Philanthropy

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Philanthropy is the effort or inclination to increase the well-being of humankind, as by charitable aid or donations.

Etymology

It is generally agreed that the word was coined 2500 years ago in ancient Greece, by the playwright Aeschylus, or whoever else wrote Prometheus Bound (line 11). There the author told as a myth how the primitive creatures that were created to be human, at first had no knowledge, skills, or culture of any kind—so they lived in caves, in the dark, in constant fear for their lives. Zeus, the tyrannical king of the gods, decided to destroy them, but Prometheus, a [Titan whose name meant “forethought,” out of his "philanthropos tropos" or “humanity-loving character” gave them two empowering, life-enhancing, gifts: fire, symbolizing all knowledge, skills, technology, arts, and science; and “blind hope” or optimism. The two went together—with fire, humans could be optimistic; with optimism, they could use fire constructively, to improve the human condition.

The new word, philanthropos, combined two words: philos, or “loving” in the sense of benefitting, caring for, nourishing; and anthropos— “humankind”, “humanity”, or “human-ness”. Prometheus did not “love” the proto-humans individually, because at that mythical point in time individuality did not yet exist—that requires culture. What he evidently “loved”, therefore, was their human potential—what they could accomplish and become with “fire” and “blind hope”. The two gifts in effect completed the creation of humankind as a distinctly civilized animal. 'Philanthropia'—loving what it is to be human—was thought to be the key to civilization.[1]

The Greeks adopted the “love of humanity” as an educational ideal, whose goal was excellence (areté)—the fullest development of body, mind and spirit, which is the essence of liberal education. The Platonic Academy's philosophical dictionary defined Philanthropia as: “A state of well-educated habits stemming from love of humanity. A state of being productive of benefit to humans.” Philanthropia was later translated by the Romans into Latin as, simply, humanitas—humane-ness. And because Prometheus’ human-empowering gifts rebelled against Zeus’ tyranny, philanthropia was also associated with freedom and democracy. Both Socrates and the laws of Athens were described as “philanthropic and democratic”—a common expression, the idea being that philanthropic humans are reliably capable of self-government.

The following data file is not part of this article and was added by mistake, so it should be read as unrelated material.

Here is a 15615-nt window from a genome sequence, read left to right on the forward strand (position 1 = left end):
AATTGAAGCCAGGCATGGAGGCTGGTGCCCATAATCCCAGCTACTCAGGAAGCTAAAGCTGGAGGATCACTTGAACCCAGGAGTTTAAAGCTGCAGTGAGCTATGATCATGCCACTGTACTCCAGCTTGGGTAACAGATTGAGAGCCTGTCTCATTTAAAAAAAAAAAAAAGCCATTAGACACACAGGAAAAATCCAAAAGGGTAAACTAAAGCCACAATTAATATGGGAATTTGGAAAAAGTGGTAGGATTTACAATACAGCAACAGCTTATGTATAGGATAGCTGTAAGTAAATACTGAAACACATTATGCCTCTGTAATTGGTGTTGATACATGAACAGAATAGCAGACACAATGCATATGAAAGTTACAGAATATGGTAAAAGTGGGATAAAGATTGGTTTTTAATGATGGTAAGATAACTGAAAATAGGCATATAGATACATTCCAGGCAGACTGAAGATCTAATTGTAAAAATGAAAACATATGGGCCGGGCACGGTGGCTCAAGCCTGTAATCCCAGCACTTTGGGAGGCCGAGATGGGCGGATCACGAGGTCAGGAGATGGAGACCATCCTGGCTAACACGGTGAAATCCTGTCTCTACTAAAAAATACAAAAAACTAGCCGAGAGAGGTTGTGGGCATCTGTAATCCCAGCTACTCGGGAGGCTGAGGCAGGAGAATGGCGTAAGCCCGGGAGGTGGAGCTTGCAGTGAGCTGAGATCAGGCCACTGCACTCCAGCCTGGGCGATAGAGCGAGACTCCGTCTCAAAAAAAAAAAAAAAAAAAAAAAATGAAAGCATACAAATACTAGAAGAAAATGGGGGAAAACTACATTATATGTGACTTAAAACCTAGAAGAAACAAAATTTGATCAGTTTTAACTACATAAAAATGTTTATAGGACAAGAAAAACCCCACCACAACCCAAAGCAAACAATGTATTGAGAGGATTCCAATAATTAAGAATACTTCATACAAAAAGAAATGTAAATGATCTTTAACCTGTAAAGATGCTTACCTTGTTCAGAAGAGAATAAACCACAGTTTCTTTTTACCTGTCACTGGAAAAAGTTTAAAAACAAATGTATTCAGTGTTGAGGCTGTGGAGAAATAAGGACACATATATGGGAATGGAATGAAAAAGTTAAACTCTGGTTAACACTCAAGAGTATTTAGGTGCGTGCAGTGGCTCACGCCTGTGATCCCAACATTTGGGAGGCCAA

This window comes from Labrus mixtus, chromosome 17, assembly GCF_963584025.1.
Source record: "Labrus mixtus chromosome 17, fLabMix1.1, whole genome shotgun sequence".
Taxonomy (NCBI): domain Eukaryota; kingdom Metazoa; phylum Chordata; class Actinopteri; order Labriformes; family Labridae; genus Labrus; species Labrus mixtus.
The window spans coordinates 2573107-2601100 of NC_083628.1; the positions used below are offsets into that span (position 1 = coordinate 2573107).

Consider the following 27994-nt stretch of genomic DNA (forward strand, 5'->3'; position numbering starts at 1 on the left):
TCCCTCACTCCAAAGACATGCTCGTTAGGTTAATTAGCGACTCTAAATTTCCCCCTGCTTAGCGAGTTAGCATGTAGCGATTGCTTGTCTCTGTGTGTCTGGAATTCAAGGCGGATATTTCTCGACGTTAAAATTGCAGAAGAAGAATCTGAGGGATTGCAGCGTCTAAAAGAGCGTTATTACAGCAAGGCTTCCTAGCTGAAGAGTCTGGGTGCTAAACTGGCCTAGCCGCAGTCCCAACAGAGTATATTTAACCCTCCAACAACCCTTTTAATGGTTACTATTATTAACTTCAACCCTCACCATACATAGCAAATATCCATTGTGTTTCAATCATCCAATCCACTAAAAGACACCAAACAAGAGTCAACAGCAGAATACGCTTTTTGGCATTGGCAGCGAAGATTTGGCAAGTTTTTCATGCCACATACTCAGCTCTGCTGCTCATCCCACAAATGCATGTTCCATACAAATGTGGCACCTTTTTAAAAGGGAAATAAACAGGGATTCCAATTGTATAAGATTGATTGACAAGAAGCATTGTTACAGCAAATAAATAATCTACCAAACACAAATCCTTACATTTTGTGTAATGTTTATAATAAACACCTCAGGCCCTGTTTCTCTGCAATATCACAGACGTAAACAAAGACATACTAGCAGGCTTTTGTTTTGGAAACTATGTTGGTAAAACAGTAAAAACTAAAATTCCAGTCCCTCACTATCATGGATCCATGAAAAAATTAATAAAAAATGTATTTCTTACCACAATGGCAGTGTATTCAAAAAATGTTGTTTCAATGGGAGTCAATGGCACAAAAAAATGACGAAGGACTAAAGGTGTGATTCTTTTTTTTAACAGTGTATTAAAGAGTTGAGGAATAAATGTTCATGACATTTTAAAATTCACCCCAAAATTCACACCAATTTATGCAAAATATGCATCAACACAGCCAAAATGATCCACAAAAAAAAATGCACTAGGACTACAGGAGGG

Putting all this together in modern terms, there are four relatively authoritative definitions of “philanthropy” that come close to the Classical concept: John W. Gardner’s “private initiatives for the public good”; Robert Payton’s “voluntary action for the public good”; Lester Salamon’s “the private giving of time or valuables…for public purposes” and Robert Bremner’s “the aim of philanthropy…is improvement in the quality of human life”. Combining these to connect modern philanthropy with its entire previous history, “philanthropy” may best be defined as, “private initiatives for public good, focusing on quality of life.”

This distinguishes it from government (public initiatives for public good) and business (private initiatives for private good). Omitting the definite article “the” with “public good” avoids the dubious assumption that there is ever a single, knowable public good, and in any case people rarely if ever agree on what that might be; rather, this definition merely says that the benefactor intends a “public” rather than an exclusively “private” good or benefit. The inclusion of “quality of life” ensures the strong humanistic emphasis of the Promethean archetype.

The Classical view of philanthropy disappeared in the Middle Ages, was rediscovered and revived with the Renaissance, and came into the English language in the early 17th century. Sir Francis Bacon in 1592 wrote in a letter that his “vast contemplative ends” expressed his “philanthropia”, and his 1608 essay On Goodness defined his subject as “the affecting of the weale of men... what the Grecians call philanthropia.” Henry Cockeram, in his English dictionary (1623), cited “philanthropie” as a synonym for “humanitie” (in Latin, humanitas) — thus reaffirming the Classical formulation.

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